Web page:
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Research & Development

Metamaterial MEMS device offers tuned thermal emission

20 Apr 2017

Duke University system emits infrared energy in reconfigurable patterns.

The ability to dynamically tune a device's thermal emission properties could be of benefit in a number of applications, from temperature control to the harvesting of energy from waste heat.

To date, most research has focused on natural materials that change their thermal behavior at elevated temperatures, and the effects have tended to be relatively slow and constrained.

A team at Duke University has developed a promising alternative approach, and designed an infrared emitter that can be spatially and temporally controlled in real-time based on electrically actuated MEMS metamaterials. The research was published in Optica.

The project's emitter was created by tessellating a surface with individually reconfigurable pixels of a MEMS metamaterial manufactured from gold and germanium. Each pixel has a layered structure, including a movable top layer above a stationary lower layer. When the layers are in contact, the device absorbs infrared photons and emits them with high efficiency, but it emits less infrared energy when the two layers are apart.

An applied voltage controls the movement of the layers in each individual 120 x 120-micron pixel in the device, which the Duke team terms a MEMS metamaterial emitter (MME). The amount of infrared energy emitted therefore depends on the exact voltage applied, rather than any change in the external temperature of the device.

Room temperature effects

"In addition to allowing room-temperature operation, using metamaterials makes it simple to scale throughout the infrared wavelength range and into the visible or lower frequencies," said Willie Padilla of Duke University. "This is because the device’s properties are achieved by the geometry, not by the chemical nature of the constituent materials that we are using."

Tests showed that the system could dynamically modify the number of infrared photons coming off the surface of the MEMS metamaterial over a range of intensities equivalent to a temperature change of nearly 20 degrees Celsius.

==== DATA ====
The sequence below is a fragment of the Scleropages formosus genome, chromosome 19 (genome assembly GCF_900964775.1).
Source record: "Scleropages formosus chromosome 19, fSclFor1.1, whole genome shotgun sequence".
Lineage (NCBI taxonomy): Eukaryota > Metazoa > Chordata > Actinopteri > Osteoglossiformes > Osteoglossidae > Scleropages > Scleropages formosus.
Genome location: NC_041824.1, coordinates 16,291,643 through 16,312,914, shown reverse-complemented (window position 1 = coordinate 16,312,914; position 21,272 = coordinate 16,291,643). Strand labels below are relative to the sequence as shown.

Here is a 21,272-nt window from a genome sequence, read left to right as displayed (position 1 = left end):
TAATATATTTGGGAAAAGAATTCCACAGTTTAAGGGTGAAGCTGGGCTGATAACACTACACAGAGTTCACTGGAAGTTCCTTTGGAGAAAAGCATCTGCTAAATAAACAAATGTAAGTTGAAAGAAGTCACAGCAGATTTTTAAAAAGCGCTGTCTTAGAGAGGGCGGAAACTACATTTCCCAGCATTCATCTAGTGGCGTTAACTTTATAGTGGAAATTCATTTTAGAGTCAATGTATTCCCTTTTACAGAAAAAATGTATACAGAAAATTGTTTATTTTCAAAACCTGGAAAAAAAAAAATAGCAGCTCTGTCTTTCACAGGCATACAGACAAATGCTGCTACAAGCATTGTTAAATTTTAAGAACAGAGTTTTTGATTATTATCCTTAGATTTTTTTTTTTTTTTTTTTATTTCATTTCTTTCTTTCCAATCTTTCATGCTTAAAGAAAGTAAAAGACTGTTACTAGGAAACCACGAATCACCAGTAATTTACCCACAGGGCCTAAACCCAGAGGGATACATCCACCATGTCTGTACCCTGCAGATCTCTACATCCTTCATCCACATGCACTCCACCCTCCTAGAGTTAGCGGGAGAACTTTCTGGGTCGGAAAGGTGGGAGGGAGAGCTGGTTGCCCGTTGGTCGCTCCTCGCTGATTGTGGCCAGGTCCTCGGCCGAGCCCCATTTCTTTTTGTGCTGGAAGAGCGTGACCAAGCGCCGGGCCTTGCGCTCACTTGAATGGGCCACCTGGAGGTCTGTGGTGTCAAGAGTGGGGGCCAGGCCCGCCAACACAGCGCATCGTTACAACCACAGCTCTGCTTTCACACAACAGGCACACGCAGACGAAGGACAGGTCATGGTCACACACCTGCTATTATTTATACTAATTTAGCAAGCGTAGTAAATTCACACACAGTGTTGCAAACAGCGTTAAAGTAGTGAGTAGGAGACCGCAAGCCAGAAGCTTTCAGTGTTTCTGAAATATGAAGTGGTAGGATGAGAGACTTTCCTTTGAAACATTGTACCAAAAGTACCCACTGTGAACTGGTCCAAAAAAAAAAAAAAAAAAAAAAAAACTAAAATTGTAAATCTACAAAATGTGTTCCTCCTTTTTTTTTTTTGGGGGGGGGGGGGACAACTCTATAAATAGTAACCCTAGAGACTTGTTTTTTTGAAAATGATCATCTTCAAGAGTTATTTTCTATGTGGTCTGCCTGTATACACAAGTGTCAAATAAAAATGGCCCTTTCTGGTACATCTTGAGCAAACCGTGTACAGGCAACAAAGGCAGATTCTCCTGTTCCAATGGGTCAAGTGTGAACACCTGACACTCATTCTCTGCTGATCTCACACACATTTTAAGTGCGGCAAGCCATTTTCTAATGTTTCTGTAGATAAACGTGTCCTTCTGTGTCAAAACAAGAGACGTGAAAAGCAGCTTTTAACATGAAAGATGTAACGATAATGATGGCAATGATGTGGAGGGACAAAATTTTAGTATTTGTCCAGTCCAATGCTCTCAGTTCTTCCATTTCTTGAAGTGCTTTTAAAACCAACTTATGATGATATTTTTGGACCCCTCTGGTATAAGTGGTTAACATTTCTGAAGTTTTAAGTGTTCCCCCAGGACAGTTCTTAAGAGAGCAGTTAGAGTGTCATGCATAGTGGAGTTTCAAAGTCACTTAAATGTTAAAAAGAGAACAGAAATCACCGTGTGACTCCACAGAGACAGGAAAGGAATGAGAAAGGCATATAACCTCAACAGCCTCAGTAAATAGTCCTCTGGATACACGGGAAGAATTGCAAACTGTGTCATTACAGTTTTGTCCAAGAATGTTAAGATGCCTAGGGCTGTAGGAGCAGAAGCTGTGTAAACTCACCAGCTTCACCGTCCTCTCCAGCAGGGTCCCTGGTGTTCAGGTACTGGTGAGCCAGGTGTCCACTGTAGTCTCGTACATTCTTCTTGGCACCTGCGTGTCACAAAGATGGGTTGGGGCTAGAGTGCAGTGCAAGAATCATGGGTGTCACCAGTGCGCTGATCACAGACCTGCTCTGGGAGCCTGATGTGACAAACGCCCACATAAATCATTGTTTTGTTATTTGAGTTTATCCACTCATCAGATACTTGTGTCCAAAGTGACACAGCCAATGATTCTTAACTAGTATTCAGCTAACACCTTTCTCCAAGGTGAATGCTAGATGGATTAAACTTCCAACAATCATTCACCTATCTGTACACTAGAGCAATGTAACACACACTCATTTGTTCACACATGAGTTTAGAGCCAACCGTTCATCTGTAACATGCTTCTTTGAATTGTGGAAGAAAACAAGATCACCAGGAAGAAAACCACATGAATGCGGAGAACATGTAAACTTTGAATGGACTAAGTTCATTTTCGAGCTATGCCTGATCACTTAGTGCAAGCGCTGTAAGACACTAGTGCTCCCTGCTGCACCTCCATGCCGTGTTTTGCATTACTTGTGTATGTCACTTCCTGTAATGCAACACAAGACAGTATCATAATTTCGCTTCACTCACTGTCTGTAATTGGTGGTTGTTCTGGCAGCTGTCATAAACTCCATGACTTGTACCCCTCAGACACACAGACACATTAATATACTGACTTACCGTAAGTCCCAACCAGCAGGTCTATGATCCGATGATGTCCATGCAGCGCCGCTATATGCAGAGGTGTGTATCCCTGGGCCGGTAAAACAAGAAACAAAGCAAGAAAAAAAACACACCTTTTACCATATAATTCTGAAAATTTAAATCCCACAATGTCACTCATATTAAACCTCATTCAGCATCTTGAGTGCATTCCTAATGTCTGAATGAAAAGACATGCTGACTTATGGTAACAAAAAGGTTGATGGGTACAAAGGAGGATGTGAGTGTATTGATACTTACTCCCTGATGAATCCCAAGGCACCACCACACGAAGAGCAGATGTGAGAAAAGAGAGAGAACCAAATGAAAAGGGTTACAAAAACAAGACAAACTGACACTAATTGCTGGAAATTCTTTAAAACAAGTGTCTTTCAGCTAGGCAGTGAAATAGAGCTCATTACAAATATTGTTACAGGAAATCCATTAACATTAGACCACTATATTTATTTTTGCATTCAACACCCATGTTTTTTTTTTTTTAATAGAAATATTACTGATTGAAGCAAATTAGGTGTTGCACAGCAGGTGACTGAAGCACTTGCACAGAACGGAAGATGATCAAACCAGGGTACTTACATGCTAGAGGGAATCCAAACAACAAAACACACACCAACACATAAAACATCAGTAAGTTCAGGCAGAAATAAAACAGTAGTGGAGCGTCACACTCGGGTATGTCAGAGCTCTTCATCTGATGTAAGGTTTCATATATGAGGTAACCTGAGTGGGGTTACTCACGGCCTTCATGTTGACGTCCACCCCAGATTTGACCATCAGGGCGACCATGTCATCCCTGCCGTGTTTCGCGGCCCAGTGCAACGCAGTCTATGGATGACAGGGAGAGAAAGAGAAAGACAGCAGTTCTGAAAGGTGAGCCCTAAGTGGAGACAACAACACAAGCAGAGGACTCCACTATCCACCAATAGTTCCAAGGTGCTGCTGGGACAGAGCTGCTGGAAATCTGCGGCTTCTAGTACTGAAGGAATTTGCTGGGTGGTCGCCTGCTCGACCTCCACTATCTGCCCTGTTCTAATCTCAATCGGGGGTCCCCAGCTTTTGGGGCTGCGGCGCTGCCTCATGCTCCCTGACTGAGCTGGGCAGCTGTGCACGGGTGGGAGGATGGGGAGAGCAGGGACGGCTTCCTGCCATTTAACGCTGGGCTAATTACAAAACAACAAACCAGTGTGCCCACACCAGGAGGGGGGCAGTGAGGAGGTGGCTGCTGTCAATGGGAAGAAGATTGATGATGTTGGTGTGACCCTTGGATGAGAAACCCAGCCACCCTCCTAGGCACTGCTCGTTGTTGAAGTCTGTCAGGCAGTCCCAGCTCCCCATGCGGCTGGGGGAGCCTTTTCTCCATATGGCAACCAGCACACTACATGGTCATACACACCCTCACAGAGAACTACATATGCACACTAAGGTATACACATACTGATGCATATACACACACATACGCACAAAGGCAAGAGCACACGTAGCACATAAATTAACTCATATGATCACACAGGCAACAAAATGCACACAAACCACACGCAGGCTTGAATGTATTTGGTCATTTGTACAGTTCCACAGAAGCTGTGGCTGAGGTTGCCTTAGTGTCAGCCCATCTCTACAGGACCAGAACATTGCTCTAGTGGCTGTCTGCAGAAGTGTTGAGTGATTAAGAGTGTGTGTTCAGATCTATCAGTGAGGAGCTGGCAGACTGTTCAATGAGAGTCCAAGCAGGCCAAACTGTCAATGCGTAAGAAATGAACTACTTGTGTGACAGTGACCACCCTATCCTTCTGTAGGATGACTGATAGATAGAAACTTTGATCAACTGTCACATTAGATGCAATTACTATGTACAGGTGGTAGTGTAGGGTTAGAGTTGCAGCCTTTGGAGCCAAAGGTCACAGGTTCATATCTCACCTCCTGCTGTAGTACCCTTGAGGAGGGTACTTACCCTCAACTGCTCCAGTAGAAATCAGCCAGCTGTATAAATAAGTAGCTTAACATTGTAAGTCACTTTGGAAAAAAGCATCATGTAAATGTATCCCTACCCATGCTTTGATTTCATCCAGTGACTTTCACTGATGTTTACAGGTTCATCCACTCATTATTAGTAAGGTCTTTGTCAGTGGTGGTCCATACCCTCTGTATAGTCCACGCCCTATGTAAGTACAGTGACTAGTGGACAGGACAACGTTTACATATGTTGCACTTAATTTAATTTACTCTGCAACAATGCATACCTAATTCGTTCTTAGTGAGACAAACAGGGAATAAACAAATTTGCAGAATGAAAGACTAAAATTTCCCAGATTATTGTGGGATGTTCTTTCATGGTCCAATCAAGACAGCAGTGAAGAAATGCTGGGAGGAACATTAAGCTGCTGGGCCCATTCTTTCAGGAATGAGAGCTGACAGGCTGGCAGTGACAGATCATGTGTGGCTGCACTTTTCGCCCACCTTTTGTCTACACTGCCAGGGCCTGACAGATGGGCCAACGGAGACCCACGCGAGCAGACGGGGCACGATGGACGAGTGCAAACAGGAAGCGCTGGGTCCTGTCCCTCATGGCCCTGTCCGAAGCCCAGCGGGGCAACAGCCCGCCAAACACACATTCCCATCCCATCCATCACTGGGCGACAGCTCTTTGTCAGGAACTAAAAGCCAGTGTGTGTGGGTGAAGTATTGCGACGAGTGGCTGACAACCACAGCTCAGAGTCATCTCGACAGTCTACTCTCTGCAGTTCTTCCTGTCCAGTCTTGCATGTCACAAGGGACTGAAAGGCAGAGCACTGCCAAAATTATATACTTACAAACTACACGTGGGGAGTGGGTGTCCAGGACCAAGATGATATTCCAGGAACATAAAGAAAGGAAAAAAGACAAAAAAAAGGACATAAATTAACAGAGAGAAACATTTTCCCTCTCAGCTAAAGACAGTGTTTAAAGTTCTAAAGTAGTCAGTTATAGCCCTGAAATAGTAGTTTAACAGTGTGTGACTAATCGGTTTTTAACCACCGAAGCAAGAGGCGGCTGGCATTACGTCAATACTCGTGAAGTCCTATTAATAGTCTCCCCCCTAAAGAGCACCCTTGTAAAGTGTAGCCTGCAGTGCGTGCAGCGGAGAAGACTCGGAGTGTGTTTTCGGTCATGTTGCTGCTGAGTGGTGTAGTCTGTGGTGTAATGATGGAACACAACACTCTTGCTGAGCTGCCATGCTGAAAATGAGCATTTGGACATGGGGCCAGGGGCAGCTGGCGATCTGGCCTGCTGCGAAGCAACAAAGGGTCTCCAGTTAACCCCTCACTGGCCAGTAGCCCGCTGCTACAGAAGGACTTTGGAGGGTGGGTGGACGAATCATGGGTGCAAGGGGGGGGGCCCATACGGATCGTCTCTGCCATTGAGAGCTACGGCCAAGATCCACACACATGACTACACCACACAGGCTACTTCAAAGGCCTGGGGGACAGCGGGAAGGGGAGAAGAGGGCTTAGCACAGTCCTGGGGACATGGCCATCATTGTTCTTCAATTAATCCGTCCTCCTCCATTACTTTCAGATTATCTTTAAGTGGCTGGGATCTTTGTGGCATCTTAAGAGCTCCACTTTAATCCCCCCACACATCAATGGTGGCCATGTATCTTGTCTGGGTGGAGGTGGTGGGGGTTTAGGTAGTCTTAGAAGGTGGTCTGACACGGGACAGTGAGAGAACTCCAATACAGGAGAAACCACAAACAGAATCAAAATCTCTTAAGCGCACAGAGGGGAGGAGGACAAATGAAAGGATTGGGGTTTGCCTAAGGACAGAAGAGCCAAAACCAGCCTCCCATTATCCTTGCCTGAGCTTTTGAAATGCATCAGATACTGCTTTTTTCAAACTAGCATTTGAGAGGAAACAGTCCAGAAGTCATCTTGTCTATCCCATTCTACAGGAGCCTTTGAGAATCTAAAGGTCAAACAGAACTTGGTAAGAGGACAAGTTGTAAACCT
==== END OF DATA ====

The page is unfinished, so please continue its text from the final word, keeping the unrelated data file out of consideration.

One potential application of the device is in combat identification and camouflage. In the Optica paper, the team used the technique to "write" a D-shaped pattern in an 8 by 8-pixel MME, readable by an IR camera. The pattern could be made to appear and disappear by appropriate pixel control, even though the device remained at a consistent room temperature.

According to the project team, its next steps could include modifying the metamaterial patterns in the top layer to create differently colored infrared pixels that would be each be tunable in intensity. This could allow the creation of infrared pixels that are similar to the RGB pixels used in a TV. Other avenues involve manufacture of a larger system with a greater number of pixels, and increasing the size of each one.

Once optimized, the new MME technology could improve the performance of thermophotovoltaic cells, or offer a way to harvest waste heat from vehicle engines, converting it into energy to charge a car battery.

"In principle, an approach similar to ours could be used to create many kinds of dynamic effects from reconfigurable metamaterials," said Padilla. “This could be employed to achieve a dynamic infrared optical cloak, or a negative refractive index in the infrared, for example."

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